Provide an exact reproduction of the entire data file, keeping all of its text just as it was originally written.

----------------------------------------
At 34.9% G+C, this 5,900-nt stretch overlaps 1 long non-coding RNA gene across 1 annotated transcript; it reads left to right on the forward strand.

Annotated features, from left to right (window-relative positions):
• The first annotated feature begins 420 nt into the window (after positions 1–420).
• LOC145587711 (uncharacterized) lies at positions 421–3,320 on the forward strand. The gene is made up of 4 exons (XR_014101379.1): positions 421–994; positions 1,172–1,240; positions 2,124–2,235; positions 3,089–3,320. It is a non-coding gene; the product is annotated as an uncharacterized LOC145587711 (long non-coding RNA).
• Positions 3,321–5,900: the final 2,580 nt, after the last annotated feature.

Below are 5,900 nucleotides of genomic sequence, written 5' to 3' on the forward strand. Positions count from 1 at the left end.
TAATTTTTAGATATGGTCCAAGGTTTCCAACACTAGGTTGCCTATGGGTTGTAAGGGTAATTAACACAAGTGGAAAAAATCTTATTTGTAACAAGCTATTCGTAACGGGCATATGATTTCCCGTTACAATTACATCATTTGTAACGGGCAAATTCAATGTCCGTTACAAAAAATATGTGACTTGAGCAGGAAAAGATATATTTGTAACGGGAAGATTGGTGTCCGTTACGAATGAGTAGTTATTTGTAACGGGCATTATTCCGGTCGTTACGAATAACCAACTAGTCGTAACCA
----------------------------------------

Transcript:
At 34.9% G+C, this 5,900-nt stretch overlaps 1 long non-coding RNA gene across 1 annotated transcript; it reads left to right on the forward strand.

Annotated features, from left to right (window-relative positions):
• The first annotated feature begins 420 nt into the window (after positions 1–420).
• LOC145587711 (uncharacterized) lies at positions 421–3,320 on the forward strand. The gene is made up of 4 exons (XR_014101379.1): positions 421–994; positions 1,172–1,240; positions 2,124–2,235; positions 3,089–3,320. It is a non-coding gene; the product is annotated as an uncharacterized LOC145587711 (long non-coding RNA).
• Positions 3,321–5,900: the final 2,580 nt, after the last annotated feature.

Below are 5,900 nucleotides of genomic sequence, written 5' to 3' on the forward strand. Positions count from 1 at the left end.
TAATTTTTAGATATGGTCCAAGGTTTCCAACACTAGGTTGCCTATGGGTTGTAAGGGTAATTAACACAAGTGGAAAAAATCTTATTTGTAACAAGCTATTCGTAACGGGCATATGATTTCCCGTTACAATTACATCATTTGTAACGGGCAAATTCAATGTCCGTTACAAAAAATATGTGACTTGAGCAGGAAAAGATATATTTGTAACGGGAAGATTGGTGTCCGTTACGAATGAGTAGTTATTTGTAACGGGCATTATTCCGGTCGTTACGAATAACCAACTAGTCGTAACCA